If these levels are allowed as they were originally contemplated, or even in this Bill, a vast chasm would be opening which would be virtually unbridgeable, and I do not think time or anything else could bridge it. That would then create a class of individuals in one employ which would be totally privileged against all other sections of the community, and to my mind that would not be a proper use of the financial power which rests in the Commonwealth. We do not wish- certainly I do not wish, nor does my Party- to deprive Commonwealth employees of what might be considered their legitimate claims to compensation within the capacity of the financial resources of their prime employer or in terms of the injuries they suffer, the disabilities to which they are subject or the interruption to their careers. I do not want to do that, and I would oppose any move to do it, but I think I would find myself having to oppose any extravagant provision which might attempt to achieve any of these ends. It is for that reason that I think this Bill could well receive further consideration in the light of the deliberations of the judicial committee now looking at the whole matter, when that Committee's report is presented. I do think that the Minister at the table might indicate to the body inquiring into these matters that the Parliament has now had a Bill before it on two occasions, once deferred and now deferred for a second time, even though amendments were moved. He might indicate to it also that there is parliamentary concern that this matter should receive early attention and that the commitee of inquiry should be asked or invited to attempt to present its report as early as possible. I have no doubt that the Committee is attempting to present its report promptly, but perhaps at the instance of the Minister and in view of the circumstances that body might be able to do a little better and present its report much earlier in the autumn session of the Parliament next year than the month of May as the Minister has intimated is to be the case.

In those circumstances I feel that we are taking the proper course in adjourning the debate on this matter in order to await the outcome of the judicial inquiry at which time the whole of this matter can be explored, the propriety of the levels that should be set can be examined, and the relevance of those levels to other levels of compensation in State and private hands can also be considered. Then a scheme which would find national acceptance and one which would not prove abrasive between the Commonwealth and the States or between the Commonwealth and private employers should be adopted. In those circumstances I think the lead now taken by the Commonwealth in attempting to advance the levels of compensation would then have achieved some worthwhile purpose.

I do not intend to go into the other provisions of the BUI. As far as I can see, there has been no conflict in relation to the other provisions of the Bill. The conflict or confrontation lies purely with the levels of compensation. For example, clause 9 of the BUI proposes a major amendment to the principal Act. It seeks to amend section 30 of the Act by omitting the words: 'the employment in which the employee was so engaged by the Commonwealth shall be deemed to have been a contributing factor to his contraction of the disease' and substituting for those words the words: 'the contracting of the disease shall be deemed to have arisen out of the employment in which the employee was so engaged by the Commonwealth'. The adoption of that amendment to the Act would be a major step forward, and it is a step which would receive my personal commendation. When the Bill finally comes before this chamber for discussion, I hope that that particular proposal will not be disturbed. In the circumstances I support the motion moved by Senator Wright and I trust that it will be accepted by the Government.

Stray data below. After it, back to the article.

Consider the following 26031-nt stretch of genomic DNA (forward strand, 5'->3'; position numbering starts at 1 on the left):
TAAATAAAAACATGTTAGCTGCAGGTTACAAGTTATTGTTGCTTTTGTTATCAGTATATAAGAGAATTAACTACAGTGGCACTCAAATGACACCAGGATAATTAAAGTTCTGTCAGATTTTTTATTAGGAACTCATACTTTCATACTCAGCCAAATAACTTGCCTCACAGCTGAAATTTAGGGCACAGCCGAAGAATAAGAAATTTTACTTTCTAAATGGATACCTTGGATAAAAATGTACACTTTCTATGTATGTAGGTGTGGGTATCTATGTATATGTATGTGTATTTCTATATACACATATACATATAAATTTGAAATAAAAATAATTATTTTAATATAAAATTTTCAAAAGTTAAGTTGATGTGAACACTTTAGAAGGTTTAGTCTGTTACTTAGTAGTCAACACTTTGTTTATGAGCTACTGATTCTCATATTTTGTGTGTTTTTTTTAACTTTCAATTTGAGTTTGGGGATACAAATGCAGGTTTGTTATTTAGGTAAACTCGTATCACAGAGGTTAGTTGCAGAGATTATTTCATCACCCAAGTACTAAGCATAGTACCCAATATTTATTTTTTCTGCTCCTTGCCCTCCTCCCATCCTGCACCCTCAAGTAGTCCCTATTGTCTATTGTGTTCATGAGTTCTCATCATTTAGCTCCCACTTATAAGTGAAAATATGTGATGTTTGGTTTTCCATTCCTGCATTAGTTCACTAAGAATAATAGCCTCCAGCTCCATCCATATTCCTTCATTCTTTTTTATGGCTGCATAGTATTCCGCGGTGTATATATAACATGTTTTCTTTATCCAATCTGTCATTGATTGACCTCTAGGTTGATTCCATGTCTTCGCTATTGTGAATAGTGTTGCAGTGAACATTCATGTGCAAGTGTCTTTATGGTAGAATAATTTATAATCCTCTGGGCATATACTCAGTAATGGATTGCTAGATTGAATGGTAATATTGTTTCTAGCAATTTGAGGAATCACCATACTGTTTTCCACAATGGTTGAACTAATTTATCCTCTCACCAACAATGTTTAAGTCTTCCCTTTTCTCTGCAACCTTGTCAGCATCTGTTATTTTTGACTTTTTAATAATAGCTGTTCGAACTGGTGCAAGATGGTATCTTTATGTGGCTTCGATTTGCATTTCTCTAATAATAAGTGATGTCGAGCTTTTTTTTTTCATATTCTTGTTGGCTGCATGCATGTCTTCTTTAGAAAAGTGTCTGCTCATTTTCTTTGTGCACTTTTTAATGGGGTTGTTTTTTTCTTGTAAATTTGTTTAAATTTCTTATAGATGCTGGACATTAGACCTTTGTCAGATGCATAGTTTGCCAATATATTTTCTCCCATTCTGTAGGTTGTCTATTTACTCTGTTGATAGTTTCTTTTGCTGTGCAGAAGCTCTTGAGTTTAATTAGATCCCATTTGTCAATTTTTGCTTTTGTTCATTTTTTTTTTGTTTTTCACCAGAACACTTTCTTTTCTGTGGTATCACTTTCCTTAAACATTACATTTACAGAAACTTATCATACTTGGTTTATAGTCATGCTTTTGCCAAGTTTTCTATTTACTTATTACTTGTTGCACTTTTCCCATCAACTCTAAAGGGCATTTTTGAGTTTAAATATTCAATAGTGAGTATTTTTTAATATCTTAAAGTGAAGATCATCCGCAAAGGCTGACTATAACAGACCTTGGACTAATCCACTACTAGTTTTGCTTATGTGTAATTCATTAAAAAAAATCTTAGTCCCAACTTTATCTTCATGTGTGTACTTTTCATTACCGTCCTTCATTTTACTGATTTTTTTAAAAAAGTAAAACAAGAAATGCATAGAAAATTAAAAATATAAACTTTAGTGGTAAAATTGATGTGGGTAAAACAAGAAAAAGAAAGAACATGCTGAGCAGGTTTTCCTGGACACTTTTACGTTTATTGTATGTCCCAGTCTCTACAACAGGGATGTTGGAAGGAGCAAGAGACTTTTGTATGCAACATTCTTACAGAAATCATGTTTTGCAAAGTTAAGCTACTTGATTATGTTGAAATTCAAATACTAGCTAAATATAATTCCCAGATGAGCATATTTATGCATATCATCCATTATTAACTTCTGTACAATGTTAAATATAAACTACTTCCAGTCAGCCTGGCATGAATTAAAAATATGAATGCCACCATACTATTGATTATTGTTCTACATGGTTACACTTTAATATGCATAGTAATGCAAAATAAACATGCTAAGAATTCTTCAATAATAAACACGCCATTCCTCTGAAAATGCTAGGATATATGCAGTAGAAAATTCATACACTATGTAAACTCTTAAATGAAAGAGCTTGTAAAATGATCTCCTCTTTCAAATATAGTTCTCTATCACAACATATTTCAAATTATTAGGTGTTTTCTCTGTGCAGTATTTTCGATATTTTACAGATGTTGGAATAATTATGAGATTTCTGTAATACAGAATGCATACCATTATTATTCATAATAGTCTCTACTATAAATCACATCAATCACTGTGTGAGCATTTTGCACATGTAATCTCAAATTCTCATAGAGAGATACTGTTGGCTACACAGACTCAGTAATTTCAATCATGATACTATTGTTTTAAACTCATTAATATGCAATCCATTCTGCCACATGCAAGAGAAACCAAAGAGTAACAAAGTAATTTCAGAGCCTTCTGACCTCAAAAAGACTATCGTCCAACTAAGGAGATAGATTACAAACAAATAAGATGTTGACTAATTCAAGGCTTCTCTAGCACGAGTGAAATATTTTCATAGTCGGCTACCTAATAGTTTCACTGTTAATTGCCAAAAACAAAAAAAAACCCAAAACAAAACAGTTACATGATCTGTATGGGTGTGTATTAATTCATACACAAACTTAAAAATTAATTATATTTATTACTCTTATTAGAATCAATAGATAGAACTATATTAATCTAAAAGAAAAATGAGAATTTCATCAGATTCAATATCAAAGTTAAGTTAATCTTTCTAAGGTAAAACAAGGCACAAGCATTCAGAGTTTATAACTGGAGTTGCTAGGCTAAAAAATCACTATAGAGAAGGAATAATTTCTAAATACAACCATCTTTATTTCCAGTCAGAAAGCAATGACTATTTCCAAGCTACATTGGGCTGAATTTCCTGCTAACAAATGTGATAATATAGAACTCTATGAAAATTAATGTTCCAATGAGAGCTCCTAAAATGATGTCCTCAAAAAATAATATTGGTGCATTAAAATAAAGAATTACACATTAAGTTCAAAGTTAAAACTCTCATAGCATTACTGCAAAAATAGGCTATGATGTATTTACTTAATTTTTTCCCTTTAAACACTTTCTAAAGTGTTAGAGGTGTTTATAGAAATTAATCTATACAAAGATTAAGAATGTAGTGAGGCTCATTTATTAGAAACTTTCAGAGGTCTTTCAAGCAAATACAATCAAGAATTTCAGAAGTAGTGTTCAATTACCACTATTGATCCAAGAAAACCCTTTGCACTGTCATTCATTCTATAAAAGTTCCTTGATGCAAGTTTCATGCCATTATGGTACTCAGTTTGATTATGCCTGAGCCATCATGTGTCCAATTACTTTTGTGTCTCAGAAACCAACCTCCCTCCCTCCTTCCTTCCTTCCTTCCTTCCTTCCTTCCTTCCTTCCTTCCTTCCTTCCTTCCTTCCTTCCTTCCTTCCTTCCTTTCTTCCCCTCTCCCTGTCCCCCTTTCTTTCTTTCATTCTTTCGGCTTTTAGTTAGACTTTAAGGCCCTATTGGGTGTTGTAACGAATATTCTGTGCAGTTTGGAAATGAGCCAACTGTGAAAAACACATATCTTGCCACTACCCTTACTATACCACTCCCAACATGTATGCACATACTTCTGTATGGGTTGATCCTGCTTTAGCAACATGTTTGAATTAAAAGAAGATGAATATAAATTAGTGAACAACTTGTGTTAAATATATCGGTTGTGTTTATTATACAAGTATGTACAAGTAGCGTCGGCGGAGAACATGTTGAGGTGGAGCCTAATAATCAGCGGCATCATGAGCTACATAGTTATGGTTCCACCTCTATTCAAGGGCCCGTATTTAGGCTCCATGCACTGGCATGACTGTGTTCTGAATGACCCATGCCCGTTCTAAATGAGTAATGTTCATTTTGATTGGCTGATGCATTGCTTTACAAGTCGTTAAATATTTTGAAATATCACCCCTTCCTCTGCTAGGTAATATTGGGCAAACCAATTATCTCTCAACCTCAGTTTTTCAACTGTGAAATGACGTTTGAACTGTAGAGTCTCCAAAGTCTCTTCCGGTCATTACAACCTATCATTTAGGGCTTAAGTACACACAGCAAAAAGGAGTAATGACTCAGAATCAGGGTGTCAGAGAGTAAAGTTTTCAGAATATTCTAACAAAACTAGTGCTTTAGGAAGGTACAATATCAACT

Senator DONALDCAMERON (South Australia) by leave- Today we have heard Senator Wright and Senator Byrne put forward precisely the same arguments as they put in April of this year when the Bill was first before the Senate. Since that time the Minister for Repatriation (Senator Bishop) has introduced amendments to the Bill which alter the provisions that were opposed by Senator Wright and Senator Byrne previously. Honourable senators will recall that the motion for the deferment of further consideration of the Bill, which was carried by the Senate, was, as an instruction to the Government, in these terms:

That the further consideration of the Bill be deferred until after the general inquiry into National Rehabilitation and Compensation by the Committee under the chairmanship of Mr Justice Woodhouse has reported . . .

Senator Byrnetried to move to that motion an amendment, which was ruled out of order. He later moved a further amendment which was carried. His amendment was to the effect that the Bill be deferred until the first sitting day after 1 September 1973. It is obvious that honourable senators opposite are now attempting to defer the implementation of the benefits contained in this Bill indefinitely. In supporting his amendment Senator Byrne, on 5 June 1973 at page 23 12 of Hansard, is reported as saying:

The object of this amendment is really to assist the passage of the Bill within rational terms. The Government has been given 3 months in which to re-examine the controverted provisions. Surely that is enough time. The Bill will be debated again on the first sitting of the Senate after the first day of September 1973 which will be very shortly after the Parliament assembles following the winter recess. By that time I am sure the Government will be in a position to come forward with some amelioratory provisions which will reduce what could be described as the undue extravagance of certain sections of the working community which is demonstrated in the provisions of this Bill. In those circumstances I commend to the Senate the amendment which I have moved.

Senator Byrne - That is right.